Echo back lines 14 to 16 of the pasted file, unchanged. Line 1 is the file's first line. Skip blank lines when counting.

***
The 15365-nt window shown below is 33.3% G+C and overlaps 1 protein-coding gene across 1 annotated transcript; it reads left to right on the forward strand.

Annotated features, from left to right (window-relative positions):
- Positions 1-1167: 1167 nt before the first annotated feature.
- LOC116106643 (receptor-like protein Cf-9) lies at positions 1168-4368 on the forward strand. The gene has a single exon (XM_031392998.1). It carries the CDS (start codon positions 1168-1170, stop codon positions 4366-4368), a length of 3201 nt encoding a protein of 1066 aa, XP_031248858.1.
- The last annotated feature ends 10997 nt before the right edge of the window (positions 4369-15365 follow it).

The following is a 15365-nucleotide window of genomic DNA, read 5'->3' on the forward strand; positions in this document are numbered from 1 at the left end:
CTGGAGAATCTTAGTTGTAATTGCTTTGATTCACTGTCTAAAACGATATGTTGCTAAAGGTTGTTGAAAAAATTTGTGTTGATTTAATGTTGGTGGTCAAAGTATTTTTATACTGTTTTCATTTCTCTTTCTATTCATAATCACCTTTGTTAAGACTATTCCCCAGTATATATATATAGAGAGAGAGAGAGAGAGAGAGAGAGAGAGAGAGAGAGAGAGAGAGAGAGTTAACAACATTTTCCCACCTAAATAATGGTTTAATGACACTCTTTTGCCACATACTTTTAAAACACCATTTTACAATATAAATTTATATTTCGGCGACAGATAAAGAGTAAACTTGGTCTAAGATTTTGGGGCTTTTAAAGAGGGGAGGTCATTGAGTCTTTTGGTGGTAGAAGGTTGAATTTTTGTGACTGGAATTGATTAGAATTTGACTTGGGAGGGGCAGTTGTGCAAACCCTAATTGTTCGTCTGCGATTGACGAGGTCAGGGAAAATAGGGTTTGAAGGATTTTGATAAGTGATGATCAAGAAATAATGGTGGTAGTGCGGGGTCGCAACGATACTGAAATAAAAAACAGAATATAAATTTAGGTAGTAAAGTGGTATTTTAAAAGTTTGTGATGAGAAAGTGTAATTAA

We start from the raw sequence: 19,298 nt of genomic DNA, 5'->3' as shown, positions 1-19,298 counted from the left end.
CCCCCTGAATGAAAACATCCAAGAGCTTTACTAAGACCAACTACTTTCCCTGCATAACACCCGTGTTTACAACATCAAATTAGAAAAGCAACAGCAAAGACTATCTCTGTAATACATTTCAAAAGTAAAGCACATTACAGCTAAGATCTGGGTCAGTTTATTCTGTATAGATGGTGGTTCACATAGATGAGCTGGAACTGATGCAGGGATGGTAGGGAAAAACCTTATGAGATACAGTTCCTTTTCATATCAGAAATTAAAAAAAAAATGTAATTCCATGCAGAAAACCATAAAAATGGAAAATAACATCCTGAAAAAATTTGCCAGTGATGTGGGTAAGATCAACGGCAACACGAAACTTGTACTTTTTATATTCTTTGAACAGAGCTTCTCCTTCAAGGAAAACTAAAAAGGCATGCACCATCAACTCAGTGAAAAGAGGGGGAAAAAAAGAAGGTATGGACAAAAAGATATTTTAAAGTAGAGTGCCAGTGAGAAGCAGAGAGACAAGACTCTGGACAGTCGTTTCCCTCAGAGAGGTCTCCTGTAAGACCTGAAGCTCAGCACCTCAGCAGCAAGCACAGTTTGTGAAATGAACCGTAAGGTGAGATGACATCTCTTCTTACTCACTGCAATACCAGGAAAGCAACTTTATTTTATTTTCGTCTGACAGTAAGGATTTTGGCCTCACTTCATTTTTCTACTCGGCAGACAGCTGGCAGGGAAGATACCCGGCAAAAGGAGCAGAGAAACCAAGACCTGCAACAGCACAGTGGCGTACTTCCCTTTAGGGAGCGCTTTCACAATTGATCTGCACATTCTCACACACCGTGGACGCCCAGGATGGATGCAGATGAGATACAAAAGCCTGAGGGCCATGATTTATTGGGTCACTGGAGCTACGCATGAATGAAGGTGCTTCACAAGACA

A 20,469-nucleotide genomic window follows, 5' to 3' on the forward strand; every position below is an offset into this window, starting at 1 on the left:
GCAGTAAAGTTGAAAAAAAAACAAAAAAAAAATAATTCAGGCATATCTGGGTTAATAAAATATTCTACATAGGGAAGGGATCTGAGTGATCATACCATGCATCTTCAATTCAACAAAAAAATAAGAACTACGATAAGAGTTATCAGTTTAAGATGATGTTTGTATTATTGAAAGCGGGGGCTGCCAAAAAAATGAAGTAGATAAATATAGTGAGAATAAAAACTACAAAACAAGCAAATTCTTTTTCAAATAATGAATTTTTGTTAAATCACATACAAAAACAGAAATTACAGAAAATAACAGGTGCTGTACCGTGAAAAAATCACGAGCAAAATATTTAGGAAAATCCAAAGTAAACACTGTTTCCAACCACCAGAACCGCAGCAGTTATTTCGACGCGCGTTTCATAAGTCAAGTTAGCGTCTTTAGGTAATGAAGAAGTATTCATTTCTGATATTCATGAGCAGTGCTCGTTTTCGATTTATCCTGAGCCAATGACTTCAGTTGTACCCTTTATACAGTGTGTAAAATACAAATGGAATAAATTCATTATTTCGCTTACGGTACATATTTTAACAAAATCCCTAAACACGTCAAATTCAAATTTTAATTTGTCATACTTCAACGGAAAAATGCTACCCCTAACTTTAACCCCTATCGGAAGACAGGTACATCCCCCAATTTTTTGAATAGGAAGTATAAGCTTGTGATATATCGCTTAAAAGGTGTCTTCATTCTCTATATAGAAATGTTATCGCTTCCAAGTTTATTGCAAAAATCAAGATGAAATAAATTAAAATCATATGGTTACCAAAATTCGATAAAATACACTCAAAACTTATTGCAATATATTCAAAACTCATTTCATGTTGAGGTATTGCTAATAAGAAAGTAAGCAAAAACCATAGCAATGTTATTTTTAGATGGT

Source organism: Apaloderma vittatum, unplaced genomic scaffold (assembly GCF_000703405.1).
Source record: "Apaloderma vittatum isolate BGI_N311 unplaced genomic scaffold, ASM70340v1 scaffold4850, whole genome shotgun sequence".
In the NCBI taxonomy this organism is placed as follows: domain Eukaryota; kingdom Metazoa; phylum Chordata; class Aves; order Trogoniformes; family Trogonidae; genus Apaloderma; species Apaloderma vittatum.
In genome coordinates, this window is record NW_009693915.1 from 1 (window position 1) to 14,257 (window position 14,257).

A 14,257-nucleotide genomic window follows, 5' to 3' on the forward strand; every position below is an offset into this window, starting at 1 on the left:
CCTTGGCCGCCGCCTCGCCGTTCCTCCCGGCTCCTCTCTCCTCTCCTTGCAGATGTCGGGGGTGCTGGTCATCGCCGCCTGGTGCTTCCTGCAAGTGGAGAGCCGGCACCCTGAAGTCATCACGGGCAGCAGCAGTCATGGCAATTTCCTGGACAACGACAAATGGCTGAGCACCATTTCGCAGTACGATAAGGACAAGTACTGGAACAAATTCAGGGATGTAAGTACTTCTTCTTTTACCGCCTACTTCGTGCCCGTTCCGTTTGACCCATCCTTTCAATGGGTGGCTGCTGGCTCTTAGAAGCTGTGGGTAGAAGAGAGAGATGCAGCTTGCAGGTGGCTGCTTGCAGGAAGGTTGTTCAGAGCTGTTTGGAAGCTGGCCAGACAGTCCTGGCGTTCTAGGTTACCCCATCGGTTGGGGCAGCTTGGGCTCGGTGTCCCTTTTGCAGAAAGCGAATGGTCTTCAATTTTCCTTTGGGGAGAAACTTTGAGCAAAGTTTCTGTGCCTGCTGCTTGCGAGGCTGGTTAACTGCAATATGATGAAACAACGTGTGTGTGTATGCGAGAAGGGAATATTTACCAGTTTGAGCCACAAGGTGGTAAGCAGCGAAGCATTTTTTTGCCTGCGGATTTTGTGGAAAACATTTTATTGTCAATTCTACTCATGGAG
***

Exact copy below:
In the NCBI taxonomy this organism is placed as follows: domain Eukaryota; kingdom Metazoa; phylum Chordata; class Aves; order Trogoniformes; family Trogonidae; genus Apaloderma; species Apaloderma vittatum.
In genome coordinates, this window is record NW_009693915.1 from 1 (window position 1) to 14,257 (window position 14,257).

A 14,257-nucleotide genomic window follows, 5' to 3' on the forward strand; every position below is an offset into this window, starting at 1 on the left: